- No firearms, explosives, or other weapons stored on premises.
- Evaluate for any furniture or item that can tip or fall. Anchor it, fasten it or remove it.
- Clearly post emergency numbers in front of your user manual or posted somewhere visible.
- Make sure everything is up to code. Are the railing balusters close enough together? Exposed wire? Any fall hazards? Stairs without railings? Walk through your home and try to identify anything that could be dangerous for your guests.
Creating the Listing
At the moment, we only list on AirBnB. But there are a number of other listing sites including but not limited to VRBO and Love Home Swap. And yes, you can list on more than one.
- Take pictures of every room. (Do it on a sunny day when you have good lighting. Make sure the house is clean.)
- Take close up pictures of all amenities you want to advertise (like that brand new Breville espresso machine, or a cozy fire in the hearth).
- Create an account and listing on your website of choice.
- Come up with a title. (My instinct was to create something cutesy and meaningful to our family. I was informed by people in the know, however, that it should be more like an advertisement highlighting your best features. Therefore, our title became “19th Century Charm, Kid-friendly, with Firepit”)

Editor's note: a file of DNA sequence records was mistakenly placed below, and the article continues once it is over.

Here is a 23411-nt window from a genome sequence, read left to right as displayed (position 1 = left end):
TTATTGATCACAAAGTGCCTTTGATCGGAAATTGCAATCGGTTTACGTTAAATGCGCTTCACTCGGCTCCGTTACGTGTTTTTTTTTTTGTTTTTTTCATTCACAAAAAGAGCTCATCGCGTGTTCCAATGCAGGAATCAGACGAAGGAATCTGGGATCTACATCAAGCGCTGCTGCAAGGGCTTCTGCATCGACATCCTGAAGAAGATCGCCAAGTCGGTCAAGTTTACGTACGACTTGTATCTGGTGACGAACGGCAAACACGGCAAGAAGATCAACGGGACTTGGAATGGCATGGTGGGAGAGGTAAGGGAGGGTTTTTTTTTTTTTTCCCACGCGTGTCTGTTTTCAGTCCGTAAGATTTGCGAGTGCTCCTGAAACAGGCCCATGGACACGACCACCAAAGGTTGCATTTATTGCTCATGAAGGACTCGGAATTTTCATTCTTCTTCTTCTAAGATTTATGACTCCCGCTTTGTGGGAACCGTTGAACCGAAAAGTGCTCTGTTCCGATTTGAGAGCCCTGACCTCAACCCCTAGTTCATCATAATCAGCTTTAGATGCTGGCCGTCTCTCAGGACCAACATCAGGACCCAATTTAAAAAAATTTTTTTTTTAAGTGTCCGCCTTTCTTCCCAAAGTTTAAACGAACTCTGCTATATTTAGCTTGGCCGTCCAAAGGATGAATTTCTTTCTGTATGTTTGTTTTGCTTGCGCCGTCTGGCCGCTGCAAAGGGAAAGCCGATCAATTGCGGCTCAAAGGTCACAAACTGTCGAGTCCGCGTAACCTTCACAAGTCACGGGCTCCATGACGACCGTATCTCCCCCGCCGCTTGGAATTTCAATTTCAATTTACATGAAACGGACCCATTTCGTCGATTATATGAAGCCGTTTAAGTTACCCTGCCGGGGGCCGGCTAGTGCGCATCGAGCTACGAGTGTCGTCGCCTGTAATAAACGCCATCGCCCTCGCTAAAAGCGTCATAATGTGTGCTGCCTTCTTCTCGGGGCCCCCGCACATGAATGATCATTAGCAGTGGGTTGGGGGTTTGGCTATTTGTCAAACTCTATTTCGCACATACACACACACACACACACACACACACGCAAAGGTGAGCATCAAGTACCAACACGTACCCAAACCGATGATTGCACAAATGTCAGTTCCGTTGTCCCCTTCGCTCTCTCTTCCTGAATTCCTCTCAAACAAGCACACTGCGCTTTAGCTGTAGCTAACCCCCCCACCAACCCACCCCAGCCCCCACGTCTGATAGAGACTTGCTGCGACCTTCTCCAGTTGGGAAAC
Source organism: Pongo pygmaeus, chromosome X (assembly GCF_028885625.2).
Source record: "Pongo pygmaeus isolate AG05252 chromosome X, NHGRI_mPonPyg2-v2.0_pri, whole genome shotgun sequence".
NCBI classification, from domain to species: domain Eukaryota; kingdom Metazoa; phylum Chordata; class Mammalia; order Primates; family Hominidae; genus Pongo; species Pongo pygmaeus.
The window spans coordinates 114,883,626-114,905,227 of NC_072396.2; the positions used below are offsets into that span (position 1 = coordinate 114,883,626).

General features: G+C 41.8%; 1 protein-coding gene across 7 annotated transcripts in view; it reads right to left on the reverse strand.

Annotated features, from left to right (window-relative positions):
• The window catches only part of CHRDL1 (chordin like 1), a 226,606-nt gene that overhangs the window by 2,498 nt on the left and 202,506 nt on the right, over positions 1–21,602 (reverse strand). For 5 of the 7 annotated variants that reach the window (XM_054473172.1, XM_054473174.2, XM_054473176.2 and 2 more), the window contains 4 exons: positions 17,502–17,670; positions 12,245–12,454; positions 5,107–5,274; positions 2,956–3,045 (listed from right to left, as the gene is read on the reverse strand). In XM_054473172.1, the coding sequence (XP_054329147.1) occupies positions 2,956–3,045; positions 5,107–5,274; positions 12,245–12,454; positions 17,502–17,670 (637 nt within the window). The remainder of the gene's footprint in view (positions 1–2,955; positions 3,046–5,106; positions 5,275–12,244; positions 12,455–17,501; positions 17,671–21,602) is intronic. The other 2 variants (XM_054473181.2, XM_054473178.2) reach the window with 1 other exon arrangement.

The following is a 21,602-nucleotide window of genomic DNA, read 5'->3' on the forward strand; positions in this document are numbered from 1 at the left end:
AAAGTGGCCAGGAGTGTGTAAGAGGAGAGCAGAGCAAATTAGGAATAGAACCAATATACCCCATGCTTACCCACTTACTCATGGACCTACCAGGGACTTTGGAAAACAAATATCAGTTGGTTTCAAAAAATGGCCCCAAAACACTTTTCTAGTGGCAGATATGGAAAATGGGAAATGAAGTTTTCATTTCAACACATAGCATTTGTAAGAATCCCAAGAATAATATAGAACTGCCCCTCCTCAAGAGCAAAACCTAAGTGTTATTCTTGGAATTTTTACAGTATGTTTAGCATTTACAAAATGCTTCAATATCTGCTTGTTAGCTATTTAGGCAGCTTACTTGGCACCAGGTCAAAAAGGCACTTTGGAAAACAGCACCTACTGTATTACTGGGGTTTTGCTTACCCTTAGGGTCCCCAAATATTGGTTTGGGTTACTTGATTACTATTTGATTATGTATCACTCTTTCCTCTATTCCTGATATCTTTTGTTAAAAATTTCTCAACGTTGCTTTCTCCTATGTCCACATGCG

- Order your pictures with the most exciting and alluring ones first. WIth all the listings out there, users will often decide to move on after the first or second photo.
- Set a price. Don’t stress about this. I advise setting it a bit high to start. If you don’t get any bookings after a week or so, lower it by five or ten dollars and see what happens. Within a few weeks you’ll find the price point that snags you a booking. If you start too low, you’ll get a booking right away but you won’t have learned anything. Also, I’ve noticed you get lower quality booking requests the lower the price.
Creating the User Manual
Many places do not have a user manual, but it’s a nice touch. It is especially useful if you have a “complicated” place, like an old home. We have gotten compliments on having provided this.